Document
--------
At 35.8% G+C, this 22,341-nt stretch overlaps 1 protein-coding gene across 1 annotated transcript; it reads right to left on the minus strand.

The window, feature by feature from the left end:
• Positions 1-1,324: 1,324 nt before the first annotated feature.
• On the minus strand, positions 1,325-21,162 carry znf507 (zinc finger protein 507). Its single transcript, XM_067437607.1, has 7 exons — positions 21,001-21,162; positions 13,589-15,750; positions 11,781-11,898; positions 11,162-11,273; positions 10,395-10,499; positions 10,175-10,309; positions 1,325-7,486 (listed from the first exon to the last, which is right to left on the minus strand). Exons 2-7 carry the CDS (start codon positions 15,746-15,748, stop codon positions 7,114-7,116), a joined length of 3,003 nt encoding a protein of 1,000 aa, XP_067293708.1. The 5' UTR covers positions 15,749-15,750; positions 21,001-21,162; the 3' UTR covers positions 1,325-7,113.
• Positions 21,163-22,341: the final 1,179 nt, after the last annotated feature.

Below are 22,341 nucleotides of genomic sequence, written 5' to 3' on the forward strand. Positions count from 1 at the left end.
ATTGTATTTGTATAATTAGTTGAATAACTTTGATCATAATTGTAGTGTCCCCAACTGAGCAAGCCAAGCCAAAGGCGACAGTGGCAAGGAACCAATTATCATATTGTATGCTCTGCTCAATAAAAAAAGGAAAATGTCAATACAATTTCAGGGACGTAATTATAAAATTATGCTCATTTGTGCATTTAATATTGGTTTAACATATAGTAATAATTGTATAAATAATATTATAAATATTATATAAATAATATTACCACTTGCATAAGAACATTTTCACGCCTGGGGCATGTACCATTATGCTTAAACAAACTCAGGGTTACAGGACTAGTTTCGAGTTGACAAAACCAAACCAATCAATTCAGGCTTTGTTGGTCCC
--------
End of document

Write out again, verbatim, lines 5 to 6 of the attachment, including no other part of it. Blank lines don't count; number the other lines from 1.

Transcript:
• Positions 21,163-22,341: the final 1,179 nt, after the last annotated feature.

Below are 22,341 nucleotides of genomic sequence, written 5' to 3' on the forward strand. Positions count from 1 at the left end.